Those skilled in the art can use various assembly techniques to ensure that plates 44 remain in place until the step for laminating them to the cores of the manufactured cards. For example, a few weld spots can be made using a simple heated tool tip, applied to the edge of apertures 46. The plastic material melts locally, which creates weld spots and thus assembles plates 44 to sheet 50. These weld spots are preferably made on the bottom surface of sheet 50, i.e. on the side opposite the printed surface. However, it is also possible to make these weld spots carefully on the side of the printed surface, in particular when printing is carried out subsequently. It is also possible to secure plates 44 using an adhesive. This bonding step to keep transparent plates 44 in place may be combined with the deposition of a thin layer of adhesive on the bottom surface and/or the top surface of intermediate product 52. Transparent plates 44 may also be assembled to pierced plate 50 in a laminating step. It will be noted that this lamination may also be provided in addition to the aforementioned spot assembly. Providing heat can thus at least partially weld the lateral faces of the plates to the wall of the corresponding apertures 46 and provide a flat, uniform layer. The layer may then be used in a method of forming cards at a relatively low temperature.
Intermediate product 52 is particularly advantageous for a method where patterns 14 are printed after the opaque sheet has been assembled to the transparent plates, as the printing can then also partially cover the transparent plates.
The transparent parts 44 may, in another way of making cards according to the invention, be obtained by injecting a transparent material through windows 46.
FIG. 7 shows a cross-section of another intermediate product 54 obtained within a second implementation of a card manufacturing method according to the invention. To obtain intermediate product 54, opaque sheet 50 is first printed to obtain a plurality of patterns 14. Then, a transparent film 12 covered with a layer of adhesive 34 is placed against sheet 50 on the side of printed patterns 14. Printed sheet 50 is then assembled to transparent film 12 and housings are obtained formed by apertures 46 that have adhesive layer 34 at the bottom thereof. Transparent plates 44 are then inserted into apertures 46 and secured to film 12 via the locally heated adhesive layer, for example. An intermediate product 54 is thus obtained which can then be assembled to a core 4 or 24 to provide cards according to the present invention. It will be noted that this intermediate product can also be obtained without the adhesive layer. In this latter case, the temporary assembly is achieved via a weld spot on one side or the other, on the edge of the apertures or at the centre, by welding the plates to transparent film 12. Preferably, the assembly thereby obtained is then laminated to obtain a properly flat, multi-layered structure, without slots and without any marks that could result from the temporary assembly of the transparent plates.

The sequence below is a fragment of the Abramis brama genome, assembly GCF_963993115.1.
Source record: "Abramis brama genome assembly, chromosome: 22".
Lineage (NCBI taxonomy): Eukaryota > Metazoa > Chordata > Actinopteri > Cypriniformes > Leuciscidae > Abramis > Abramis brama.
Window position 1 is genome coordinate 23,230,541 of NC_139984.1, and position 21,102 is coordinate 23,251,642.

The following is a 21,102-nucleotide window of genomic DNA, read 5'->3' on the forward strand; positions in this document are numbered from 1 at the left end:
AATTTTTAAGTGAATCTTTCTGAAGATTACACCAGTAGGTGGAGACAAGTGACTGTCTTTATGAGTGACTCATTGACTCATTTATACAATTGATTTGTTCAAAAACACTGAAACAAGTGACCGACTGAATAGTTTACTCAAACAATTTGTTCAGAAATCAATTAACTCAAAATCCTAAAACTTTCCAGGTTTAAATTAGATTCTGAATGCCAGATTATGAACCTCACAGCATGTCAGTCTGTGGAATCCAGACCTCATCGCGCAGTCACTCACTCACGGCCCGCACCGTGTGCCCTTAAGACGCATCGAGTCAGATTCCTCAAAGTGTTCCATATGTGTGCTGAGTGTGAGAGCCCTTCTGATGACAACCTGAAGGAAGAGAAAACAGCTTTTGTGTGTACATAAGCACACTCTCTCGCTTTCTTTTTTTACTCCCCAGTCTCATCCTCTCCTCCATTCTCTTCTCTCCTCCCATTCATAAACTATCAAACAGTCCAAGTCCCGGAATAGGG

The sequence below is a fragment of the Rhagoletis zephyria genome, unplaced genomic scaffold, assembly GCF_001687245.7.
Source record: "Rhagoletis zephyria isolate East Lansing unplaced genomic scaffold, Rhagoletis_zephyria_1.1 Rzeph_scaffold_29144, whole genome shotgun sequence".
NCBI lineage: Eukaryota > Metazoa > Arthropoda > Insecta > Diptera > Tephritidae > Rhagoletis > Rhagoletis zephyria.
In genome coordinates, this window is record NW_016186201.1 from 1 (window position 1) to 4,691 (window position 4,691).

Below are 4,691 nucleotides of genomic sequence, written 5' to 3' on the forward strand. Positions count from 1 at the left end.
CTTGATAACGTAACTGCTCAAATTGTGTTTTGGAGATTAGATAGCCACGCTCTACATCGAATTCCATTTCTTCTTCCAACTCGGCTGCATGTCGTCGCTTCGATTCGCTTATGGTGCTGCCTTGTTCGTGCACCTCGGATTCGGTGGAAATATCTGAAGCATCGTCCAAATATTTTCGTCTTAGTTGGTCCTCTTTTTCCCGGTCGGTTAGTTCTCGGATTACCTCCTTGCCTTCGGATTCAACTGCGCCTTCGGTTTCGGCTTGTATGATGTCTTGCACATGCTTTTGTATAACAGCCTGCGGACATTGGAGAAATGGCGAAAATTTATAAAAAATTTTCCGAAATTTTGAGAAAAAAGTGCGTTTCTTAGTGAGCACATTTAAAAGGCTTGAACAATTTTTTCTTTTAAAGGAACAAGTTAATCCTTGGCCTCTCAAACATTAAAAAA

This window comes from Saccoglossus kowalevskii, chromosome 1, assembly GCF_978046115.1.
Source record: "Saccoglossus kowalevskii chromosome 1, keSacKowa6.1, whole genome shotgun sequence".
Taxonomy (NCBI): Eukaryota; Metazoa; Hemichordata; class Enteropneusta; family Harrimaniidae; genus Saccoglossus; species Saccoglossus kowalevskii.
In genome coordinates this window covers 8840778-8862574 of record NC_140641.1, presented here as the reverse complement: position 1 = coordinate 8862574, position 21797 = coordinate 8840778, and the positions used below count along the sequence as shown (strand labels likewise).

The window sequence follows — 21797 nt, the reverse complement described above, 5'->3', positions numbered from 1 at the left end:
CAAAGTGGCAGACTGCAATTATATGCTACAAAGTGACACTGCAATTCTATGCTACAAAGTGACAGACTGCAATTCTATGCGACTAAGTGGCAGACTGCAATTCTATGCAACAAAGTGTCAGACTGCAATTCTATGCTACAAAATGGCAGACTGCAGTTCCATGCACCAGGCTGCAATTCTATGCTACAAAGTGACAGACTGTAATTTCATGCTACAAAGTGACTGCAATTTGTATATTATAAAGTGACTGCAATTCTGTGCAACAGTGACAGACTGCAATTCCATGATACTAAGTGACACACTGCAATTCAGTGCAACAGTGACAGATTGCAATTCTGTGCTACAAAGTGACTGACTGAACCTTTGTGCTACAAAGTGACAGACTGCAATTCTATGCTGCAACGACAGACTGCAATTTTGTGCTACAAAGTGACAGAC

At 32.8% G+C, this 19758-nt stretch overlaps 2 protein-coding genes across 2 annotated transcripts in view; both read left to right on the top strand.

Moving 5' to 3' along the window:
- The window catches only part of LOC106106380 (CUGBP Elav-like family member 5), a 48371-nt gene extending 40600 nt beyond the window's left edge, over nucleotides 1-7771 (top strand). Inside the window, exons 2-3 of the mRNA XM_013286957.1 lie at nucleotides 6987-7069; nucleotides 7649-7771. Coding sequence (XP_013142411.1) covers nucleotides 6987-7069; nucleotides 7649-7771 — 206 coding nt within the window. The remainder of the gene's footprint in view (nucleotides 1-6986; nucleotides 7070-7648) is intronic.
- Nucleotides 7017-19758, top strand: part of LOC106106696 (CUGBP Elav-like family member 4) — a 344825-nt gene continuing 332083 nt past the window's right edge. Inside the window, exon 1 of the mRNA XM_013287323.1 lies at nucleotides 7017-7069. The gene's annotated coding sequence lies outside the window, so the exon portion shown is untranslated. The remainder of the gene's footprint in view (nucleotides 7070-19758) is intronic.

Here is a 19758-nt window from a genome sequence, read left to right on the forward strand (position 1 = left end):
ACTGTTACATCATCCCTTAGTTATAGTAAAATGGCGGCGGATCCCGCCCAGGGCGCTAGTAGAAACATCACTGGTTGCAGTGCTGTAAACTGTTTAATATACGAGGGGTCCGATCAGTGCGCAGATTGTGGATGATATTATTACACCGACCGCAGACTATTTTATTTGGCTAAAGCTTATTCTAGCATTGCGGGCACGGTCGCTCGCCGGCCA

In a method where the core is not made in a prior step, but is formed simultaneously while the whole card is being formed, intermediate product 54 is then used as a top, multi-layered structure, arranged in the laminating installation (flat press or rollers) on a resin in a viscous liquid state used to form a central core incorporating the electronic elements. A bottom sheet or multi-layered structure is generally arranged underneath the resin that is added in the laminating installation. Pre-assembled layers 18 and 32, as shown in FIG. 3 or 4, may form this bottom multi-layered structure. The top and bottom multi-layered structures are generally laminated at a relatively high temperature, but the entire card is finally made at a low temperature or ambient temperature, to prevent damaging the electronic elements.
It will be noted finally that transparent part 44 of plastic layer 40 may have various optical functions, particularly polarising or filtering functions, and have undergone various treatments, particularly an anti-reflective treatment. In an advantageous variant, this transparent part defines a Fresnel lens, which gives a magnifying effect. These functions or optical treatments are used first and foremost for increasing the reading comfort of the electronic display. However, they may also be used to give a certain visual or aesthetic appearance.